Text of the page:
, by NCI Staff
The impact of cancer and its treatment are often stressful. And although many people recover well, about 25% of cancer survivors have persistent problems, including anxiety, depression, and other psychological and social (psychosocial) distress.
In this interview, Patricia Ganz, M.D., of UCLA’s Jonsson Comprehensive Cancer Center, discusses psychosocial distress in cancer survivors and the challenges and opportunities in this area. Dr. Ganz has dedicated much of her career to the study of cancer survivorship; she was on the Institute of Medicine (now the National Academies) committee that published the 2008 report, Cancer Care for the Whole Patient: Meeting Psychosocial Health Needs.
Do you get the impression that most clinicians think about the mental health needs of cancer survivors?
Most clinicians would like to be thinking about these things. However, in the usual short follow-up visits, the appointment is more focused on a patient’s physical symptoms and what needs to be done to follow up on the cancer. So, often the topic of a person’s mental health needs does not come up unless the patient is very anxious or looks depressed. This is especially true for people who have had more intense or complex cancer treatment, where their physical symptoms and the need for follow-up tend to drive the conversation.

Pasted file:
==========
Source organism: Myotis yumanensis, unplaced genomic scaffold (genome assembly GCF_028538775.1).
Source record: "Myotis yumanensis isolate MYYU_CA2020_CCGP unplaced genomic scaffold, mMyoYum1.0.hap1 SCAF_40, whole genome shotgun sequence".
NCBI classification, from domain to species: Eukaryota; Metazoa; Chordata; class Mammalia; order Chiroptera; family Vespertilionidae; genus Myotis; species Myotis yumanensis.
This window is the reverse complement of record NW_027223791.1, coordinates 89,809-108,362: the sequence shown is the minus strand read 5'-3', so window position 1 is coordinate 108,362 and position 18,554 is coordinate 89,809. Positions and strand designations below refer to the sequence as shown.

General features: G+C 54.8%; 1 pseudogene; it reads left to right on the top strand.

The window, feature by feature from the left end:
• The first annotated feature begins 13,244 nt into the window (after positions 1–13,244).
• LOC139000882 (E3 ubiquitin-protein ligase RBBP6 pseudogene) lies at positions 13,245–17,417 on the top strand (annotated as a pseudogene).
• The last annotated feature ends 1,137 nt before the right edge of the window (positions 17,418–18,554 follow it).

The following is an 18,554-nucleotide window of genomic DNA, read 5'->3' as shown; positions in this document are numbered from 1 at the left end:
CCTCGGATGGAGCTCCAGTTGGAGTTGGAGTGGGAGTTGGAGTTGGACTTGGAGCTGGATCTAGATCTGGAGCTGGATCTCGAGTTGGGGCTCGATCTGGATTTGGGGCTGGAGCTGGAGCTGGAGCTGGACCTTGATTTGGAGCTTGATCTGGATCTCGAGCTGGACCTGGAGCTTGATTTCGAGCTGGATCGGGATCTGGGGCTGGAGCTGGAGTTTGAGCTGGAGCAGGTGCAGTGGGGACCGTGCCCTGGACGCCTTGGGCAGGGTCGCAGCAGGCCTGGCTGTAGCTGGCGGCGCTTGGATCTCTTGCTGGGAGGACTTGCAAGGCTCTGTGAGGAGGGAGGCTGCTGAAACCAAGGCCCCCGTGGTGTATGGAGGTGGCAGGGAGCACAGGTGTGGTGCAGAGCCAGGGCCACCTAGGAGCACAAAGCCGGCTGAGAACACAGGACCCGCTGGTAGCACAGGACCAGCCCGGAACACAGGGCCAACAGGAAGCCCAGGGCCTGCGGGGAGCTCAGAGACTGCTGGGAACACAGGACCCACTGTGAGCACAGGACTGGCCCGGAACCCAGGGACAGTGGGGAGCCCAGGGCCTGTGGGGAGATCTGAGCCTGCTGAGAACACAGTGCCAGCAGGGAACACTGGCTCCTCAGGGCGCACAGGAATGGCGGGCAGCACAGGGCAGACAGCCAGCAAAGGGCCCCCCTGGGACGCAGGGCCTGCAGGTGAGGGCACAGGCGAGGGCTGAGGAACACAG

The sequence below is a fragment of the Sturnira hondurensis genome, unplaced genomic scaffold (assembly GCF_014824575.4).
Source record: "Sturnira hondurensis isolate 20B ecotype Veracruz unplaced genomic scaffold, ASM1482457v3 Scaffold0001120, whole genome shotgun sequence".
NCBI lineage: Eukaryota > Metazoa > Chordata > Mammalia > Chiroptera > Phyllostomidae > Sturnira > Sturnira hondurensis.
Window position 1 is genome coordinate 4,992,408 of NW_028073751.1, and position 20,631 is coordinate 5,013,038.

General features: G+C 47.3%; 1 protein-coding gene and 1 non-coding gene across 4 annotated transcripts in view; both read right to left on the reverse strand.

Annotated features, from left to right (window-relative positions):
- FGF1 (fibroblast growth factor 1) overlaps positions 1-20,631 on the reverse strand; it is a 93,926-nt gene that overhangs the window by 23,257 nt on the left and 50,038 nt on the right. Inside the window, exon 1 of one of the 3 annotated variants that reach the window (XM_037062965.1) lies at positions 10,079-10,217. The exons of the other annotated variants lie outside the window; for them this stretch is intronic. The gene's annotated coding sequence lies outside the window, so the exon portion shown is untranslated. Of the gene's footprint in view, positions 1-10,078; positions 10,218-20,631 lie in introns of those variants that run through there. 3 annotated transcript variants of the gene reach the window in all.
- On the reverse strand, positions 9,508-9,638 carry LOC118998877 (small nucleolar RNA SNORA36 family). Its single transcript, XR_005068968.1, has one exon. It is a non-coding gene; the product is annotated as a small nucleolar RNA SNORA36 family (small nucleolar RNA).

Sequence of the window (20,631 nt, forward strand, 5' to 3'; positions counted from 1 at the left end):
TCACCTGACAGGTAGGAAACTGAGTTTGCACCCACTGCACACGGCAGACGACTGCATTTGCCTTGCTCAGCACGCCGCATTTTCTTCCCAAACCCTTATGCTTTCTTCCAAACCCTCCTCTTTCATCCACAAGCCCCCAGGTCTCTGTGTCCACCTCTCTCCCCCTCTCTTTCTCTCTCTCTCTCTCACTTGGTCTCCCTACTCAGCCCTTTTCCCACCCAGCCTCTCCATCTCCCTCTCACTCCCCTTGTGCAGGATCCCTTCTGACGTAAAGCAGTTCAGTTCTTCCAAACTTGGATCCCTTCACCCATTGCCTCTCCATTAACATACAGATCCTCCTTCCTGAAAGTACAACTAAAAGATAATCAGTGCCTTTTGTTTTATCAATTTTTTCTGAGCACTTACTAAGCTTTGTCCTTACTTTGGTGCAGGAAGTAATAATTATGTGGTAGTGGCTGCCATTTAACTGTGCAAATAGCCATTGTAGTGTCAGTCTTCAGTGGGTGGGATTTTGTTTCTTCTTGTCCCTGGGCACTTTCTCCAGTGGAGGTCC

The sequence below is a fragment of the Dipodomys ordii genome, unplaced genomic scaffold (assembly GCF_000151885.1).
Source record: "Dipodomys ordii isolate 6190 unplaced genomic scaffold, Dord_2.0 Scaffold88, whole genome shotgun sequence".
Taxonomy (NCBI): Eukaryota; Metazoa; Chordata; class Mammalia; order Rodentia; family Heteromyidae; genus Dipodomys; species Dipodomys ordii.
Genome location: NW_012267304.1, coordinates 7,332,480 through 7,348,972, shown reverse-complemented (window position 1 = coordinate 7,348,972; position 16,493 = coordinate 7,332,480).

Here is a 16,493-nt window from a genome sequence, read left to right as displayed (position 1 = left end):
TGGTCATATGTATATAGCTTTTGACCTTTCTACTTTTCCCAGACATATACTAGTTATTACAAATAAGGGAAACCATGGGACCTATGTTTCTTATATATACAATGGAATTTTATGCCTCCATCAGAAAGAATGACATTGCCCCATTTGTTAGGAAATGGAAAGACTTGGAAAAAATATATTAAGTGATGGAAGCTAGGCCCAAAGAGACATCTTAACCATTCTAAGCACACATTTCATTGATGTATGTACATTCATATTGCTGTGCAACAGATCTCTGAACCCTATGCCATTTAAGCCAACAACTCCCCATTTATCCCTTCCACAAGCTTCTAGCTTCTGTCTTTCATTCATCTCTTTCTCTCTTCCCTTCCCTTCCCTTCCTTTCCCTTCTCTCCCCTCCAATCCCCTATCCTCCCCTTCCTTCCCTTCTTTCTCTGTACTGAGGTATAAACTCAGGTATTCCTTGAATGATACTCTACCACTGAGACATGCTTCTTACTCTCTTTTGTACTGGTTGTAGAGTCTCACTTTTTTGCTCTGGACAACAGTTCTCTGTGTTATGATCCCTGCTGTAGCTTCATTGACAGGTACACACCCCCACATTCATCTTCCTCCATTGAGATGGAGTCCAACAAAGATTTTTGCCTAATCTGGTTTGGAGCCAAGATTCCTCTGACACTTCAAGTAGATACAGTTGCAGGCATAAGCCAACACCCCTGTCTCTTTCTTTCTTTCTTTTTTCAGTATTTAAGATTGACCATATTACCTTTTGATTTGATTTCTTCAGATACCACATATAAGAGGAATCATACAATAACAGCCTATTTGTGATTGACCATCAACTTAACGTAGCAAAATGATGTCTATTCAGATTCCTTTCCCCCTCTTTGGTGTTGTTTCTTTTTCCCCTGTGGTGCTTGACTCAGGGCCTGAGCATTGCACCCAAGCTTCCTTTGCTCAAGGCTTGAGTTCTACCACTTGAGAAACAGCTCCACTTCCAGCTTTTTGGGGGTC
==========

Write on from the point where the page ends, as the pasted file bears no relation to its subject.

However, patients want to know how they can manage their health after cancer—including their mental health. Often the emotional impact of the cancer diagnosis and treatment does not crop up until 6 months or a year after treatment ends. From the outside, a patient may appear to have fully recovered. But in fact, they are suffering inside.
How can clinicians who see cancer survivors address their patients’ mental health concerns?
If the physician or member of the health care team said something like, “We know that recovering from this both physically and emotionally will be difficult. Please let us know if you have had an increase in physical or emotional problems since your cancer diagnosis. We’re here for you, we can make referrals, and there are lots of resources that can help you cope with both the physical and emotional aftereffects of cancer.”
If an oncologist has been through treatment with thousands of patients and knows the spectrum of issues that can arise, why not share that with the patient so they know what to expect?
What are the biggest challenges when it comes to mental health care for cancer survivors?
One of the challenges we face is the stigma in our society of asking for anything that is related to mental health care services. In addition, some survivors may come from cultures where looking for help of this type may be unfamiliar. Another challenge is that we tend to have silos of care [due to the specialized nature of modern medicine]. Things would be a lot easier if we could integrate psychosocial support as part of care and not view it as something separate. And having a clinician who is attentive to the whole person—the mind as well as the body—can help.